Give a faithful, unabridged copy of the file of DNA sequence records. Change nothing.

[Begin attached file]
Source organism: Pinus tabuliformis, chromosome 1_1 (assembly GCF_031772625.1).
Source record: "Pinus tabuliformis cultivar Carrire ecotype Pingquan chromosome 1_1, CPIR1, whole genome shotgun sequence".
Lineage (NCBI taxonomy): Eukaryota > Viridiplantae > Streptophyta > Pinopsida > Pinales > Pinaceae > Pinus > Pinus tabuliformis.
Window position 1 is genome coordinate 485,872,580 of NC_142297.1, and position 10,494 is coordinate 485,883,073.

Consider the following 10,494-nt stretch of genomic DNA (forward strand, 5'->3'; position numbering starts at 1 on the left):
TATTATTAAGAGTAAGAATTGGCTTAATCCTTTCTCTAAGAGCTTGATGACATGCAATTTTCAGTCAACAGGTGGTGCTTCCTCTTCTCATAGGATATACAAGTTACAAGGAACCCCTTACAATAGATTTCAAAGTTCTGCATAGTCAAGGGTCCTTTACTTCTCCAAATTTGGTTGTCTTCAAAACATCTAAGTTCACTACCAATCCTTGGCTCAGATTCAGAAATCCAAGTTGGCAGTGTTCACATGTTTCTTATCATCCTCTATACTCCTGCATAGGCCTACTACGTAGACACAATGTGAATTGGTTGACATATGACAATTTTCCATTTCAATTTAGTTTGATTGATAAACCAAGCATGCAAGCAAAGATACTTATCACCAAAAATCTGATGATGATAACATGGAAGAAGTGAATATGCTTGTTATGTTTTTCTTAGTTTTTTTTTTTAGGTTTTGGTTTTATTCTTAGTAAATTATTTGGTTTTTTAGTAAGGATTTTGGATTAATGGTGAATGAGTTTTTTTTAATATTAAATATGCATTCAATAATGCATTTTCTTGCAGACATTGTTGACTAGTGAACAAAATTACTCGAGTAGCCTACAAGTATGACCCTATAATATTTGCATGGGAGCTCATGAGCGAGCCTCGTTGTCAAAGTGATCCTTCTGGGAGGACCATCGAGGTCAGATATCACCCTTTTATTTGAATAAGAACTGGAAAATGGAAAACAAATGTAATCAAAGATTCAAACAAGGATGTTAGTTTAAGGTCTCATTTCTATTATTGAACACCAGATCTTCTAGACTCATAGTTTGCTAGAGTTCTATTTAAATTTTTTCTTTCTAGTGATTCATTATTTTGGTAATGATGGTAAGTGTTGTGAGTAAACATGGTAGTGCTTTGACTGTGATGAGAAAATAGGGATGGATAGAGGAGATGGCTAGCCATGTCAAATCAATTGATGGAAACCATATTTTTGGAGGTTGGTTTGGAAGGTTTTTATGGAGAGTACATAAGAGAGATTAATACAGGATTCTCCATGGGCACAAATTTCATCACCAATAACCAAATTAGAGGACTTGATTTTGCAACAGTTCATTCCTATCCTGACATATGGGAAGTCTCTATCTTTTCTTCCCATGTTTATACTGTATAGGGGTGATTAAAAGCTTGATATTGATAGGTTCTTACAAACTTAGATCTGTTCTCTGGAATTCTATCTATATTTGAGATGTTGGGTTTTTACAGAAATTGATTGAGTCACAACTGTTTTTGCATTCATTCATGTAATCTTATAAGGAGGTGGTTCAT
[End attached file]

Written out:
Source organism: Pinus tabuliformis, chromosome 1_1 (assembly GCF_031772625.1).
Source record: "Pinus tabuliformis cultivar Carrire ecotype Pingquan chromosome 1_1, CPIR1, whole genome shotgun sequence".
Lineage (NCBI taxonomy): Eukaryota > Viridiplantae > Streptophyta > Pinopsida > Pinales > Pinaceae > Pinus > Pinus tabuliformis.
Window position 1 is genome coordinate 485,872,580 of NC_142297.1, and position 10,494 is coordinate 485,883,073.

Consider the following 10,494-nt stretch of genomic DNA (forward strand, 5'->3'; position numbering starts at 1 on the left):
TATTATTAAGAGTAAGAATTGGCTTAATCCTTTCTCTAAGAGCTTGATGACATGCAATTTTCAGTCAACAGGTGGTGCTTCCTCTTCTCATAGGATATACAAGTTACAAGGAACCCCTTACAATAGATTTCAAAGTTCTGCATAGTCAAGGGTCCTTTACTTCTCCAAATTTGGTTGTCTTCAAAACATCTAAGTTCACTACCAATCCTTGGCTCAGATTCAGAAATCCAAGTTGGCAGTGTTCACATGTTTCTTATCATCCTCTATACTCCTGCATAGGCCTACTACGTAGACACAATGTGAATTGGTTGACATATGACAATTTTCCATTTCAATTTAGTTTGATTGATAAACCAAGCATGCAAGCAAAGATACTTATCACCAAAAATCTGATGATGATAACATGGAAGAAGTGAATATGCTTGTTATGTTTTTCTTAGTTTTTTTTTTTAGGTTTTGGTTTTATTCTTAGTAAATTATTTGGTTTTTTAGTAAGGATTTTGGATTAATGGTGAATGAGTTTTTTTTAATATTAAATATGCATTCAATAATGCATTTTCTTGCAGACATTGTTGACTAGTGAACAAAATTACTCGAGTAGCCTACAAGTATGACCCTATAATATTTGCATGGGAGCTCATGAGCGAGCCTCGTTGTCAAAGTGATCCTTCTGGGAGGACCATCGAGGTCAGATATCACCCTTTTATTTGAATAAGAACTGGAAAATGGAAAACAAATGTAATCAAAGATTCAAACAAGGATGTTAGTTTAAGGTCTCATTTCTATTATTGAACACCAGATCTTCTAGACTCATAGTTTGCTAGAGTTCTATTTAAATTTTTTCTTTCTAGTGATTCATTATTTTGGTAATGATGGTAAGTGTTGTGAGTAAACATGGTAGTGCTTTGACTGTGATGAGAAAATAGGGATGGATAGAGGAGATGGCTAGCCATGTCAAATCAATTGATGGAAACCATATTTTTGGAGGTTGGTTTGGAAGGTTTTTATGGAGAGTACATAAGAGAGATTAATACAGGATTCTCCATGGGCACAAATTTCATCACCAATAACCAAATTAGAGGACTTGATTTTGCAACAGTTCATTCCTATCCTGACATATGGGAAGTCTCTATCTTTTCTTCCCATGTTTATACTGTATAGGGGTGATTAAAAGCTTGATATTGATAGGTTCTTACAAACTTAGATCTGTTCTCTGGAATTCTATCTATATTTGAGATGTTGGGTTTTTACAGAAATTGATTGAGTCACAACTGTTTTTGCATTCATTCATGTAATCTTATAAGGAGGTGGTTCAT